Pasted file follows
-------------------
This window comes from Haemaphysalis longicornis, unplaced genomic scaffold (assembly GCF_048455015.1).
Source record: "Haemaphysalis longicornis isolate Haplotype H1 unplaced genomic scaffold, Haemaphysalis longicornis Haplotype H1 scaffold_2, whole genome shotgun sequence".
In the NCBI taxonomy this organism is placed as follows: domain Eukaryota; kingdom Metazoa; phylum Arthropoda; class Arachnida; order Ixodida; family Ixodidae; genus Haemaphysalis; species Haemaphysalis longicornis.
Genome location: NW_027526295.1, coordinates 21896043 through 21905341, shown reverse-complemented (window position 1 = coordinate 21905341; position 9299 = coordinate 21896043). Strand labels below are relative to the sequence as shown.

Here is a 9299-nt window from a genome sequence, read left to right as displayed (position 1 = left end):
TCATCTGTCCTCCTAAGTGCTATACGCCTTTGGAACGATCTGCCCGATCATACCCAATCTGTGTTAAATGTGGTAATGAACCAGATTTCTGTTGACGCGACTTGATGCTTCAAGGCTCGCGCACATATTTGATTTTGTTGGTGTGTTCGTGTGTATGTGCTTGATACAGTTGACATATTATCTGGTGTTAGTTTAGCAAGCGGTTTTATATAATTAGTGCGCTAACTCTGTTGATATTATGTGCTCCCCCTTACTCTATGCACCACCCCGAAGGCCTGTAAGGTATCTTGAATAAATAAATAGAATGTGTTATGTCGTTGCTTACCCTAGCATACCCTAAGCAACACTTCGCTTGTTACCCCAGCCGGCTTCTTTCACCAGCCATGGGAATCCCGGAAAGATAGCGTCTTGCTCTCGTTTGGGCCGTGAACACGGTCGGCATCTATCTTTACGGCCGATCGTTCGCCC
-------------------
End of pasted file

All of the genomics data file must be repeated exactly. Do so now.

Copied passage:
This window comes from Haemaphysalis longicornis, unplaced genomic scaffold (assembly GCF_048455015.1).
Source record: "Haemaphysalis longicornis isolate Haplotype H1 unplaced genomic scaffold, Haemaphysalis longicornis Haplotype H1 scaffold_2, whole genome shotgun sequence".
In the NCBI taxonomy this organism is placed as follows: domain Eukaryota; kingdom Metazoa; phylum Arthropoda; class Arachnida; order Ixodida; family Ixodidae; genus Haemaphysalis; species Haemaphysalis longicornis.
Genome location: NW_027526295.1, coordinates 21896043 through 21905341, shown reverse-complemented (window position 1 = coordinate 21905341; position 9299 = coordinate 21896043). Strand labels below are relative to the sequence as shown.

Here is a 9299-nt window from a genome sequence, read left to right as displayed (position 1 = left end):
TCATCTGTCCTCCTAAGTGCTATACGCCTTTGGAACGATCTGCCCGATCATACCCAATCTGTGTTAAATGTGGTAATGAACCAGATTTCTGTTGACGCGACTTGATGCTTCAAGGCTCGCGCACATATTTGATTTTGTTGGTGTGTTCGTGTGTATGTGCTTGATACAGTTGACATATTATCTGGTGTTAGTTTAGCAAGCGGTTTTATATAATTAGTGCGCTAACTCTGTTGATATTATGTGCTCCCCCTTACTCTATGCACCACCCCGAAGGCCTGTAAGGTATCTTGAATAAATAAATAGAATGTGTTATGTCGTTGCTTACCCTAGCATACCCTAAGCAACACTTCGCTTGTTACCCCAGCCGGCTTCTTTCACCAGCCATGGGAATCCCGGAAAGATAGCGTCTTGCTCTCGTTTGGGCCGTGAACACGGTCGGCATCTATCTTTACGGCCGATCGTTCGCCC